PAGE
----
Chelci91 2011-09-24 16:04:15 -0500 Report

Wow. I am very happy about you commenting! I am so sorry that you have had to go through all of the complications of diabetes. Sounds like you were like i am now. Your story is very inspirational. I automatically want to do better just from reading what you've said. Thank you so incredibly much. Like I've said my goal is to meet people who are going through the same things that I'm going through. And you've appeared! Thank you so much. And I will most definitely be in touch with you because you're one of the few in the world who have type 1 diabetes and know how i feel. You are such a sweetheart! I can tell! Lol. I'll be in touch :)

Kim Parker
Kim Parker 2011-09-25 10:01:10 -0500 Report

Thank you Chelci..I am here for you whenever you need me. :) Hugs!!!

roshy 2011-09-28 10:42:06 -0500 Report

kim your story is really touching!!it is really inspirational to meet people who know exactly how you feel. to even think about all the bad health the condition has bought to you yet you still remain with a positive attitude is amazing. Thank oyou or sharing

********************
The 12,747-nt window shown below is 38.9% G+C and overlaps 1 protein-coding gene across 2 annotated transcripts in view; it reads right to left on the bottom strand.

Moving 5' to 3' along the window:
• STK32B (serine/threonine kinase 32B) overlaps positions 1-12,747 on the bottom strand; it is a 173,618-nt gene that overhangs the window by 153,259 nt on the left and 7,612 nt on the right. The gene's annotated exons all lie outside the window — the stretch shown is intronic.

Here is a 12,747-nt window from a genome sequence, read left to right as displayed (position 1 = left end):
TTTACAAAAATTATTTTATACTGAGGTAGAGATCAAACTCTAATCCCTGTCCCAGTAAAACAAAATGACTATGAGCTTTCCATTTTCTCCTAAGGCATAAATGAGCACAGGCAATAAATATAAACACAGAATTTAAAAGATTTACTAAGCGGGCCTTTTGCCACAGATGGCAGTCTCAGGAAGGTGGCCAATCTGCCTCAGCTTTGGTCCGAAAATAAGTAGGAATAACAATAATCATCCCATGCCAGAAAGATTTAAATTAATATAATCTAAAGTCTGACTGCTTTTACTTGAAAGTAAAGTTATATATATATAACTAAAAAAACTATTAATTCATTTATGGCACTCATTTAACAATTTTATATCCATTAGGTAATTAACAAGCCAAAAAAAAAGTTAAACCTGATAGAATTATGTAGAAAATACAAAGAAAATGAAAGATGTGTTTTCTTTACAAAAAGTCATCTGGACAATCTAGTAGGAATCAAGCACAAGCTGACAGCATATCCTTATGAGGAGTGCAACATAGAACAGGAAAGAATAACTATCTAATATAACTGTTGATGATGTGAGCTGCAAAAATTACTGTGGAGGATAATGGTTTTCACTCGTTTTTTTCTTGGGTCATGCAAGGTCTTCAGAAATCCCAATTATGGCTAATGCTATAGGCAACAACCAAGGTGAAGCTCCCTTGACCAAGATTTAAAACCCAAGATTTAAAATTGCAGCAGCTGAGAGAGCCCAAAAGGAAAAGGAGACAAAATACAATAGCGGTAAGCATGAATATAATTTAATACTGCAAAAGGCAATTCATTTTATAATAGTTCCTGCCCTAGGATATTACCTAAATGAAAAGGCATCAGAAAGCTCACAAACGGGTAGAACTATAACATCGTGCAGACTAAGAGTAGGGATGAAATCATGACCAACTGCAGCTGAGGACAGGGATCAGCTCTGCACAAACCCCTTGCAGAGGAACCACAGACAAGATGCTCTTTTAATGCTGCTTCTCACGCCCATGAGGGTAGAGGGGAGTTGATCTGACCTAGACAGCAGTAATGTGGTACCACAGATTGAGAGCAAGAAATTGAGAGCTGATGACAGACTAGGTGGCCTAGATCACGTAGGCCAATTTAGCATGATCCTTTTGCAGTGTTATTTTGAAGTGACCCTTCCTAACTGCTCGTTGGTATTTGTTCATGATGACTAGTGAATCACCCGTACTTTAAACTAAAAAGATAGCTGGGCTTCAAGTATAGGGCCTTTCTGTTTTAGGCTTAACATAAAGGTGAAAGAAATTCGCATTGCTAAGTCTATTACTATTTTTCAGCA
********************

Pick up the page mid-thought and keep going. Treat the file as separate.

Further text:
Carol2x 2011-09-23 23:40:41 -0500 Report

Hi Chelci, when I was first diagnosed over 7 years ago I was working at my job at the hospital on night shift-Nursing department. One night I just started drinking water like it was going out of style and then of course-to the bathroom. No one in my family has Diabetes so it didn't first occur to me that it could be Diabetes. The other Nurses checked my blood sugar and it was 785 and so they sent me down to the ER where they did a quick glucose reading via blood speciman draw and it was verified at 850-they immediately gave me an insulin shot to get it under control. they put me on meds and then sent me straight to my own doctor who did a work up and set my diabetic meds.
I was sent to the Joslin Center there at our main hospital for the 4-day Diabetic Management Program and given a machine with strips, and lancet. Good thing my insurance covered all of it.
I was pretty much in a daze for awhile about what happened. My husband was my back up buddy and helped me through it all.
I get to see in the hospital all the time the consequences of Diabetics who do not keep their numbers under control-dialysis, losing toes, feet, even leg amputations.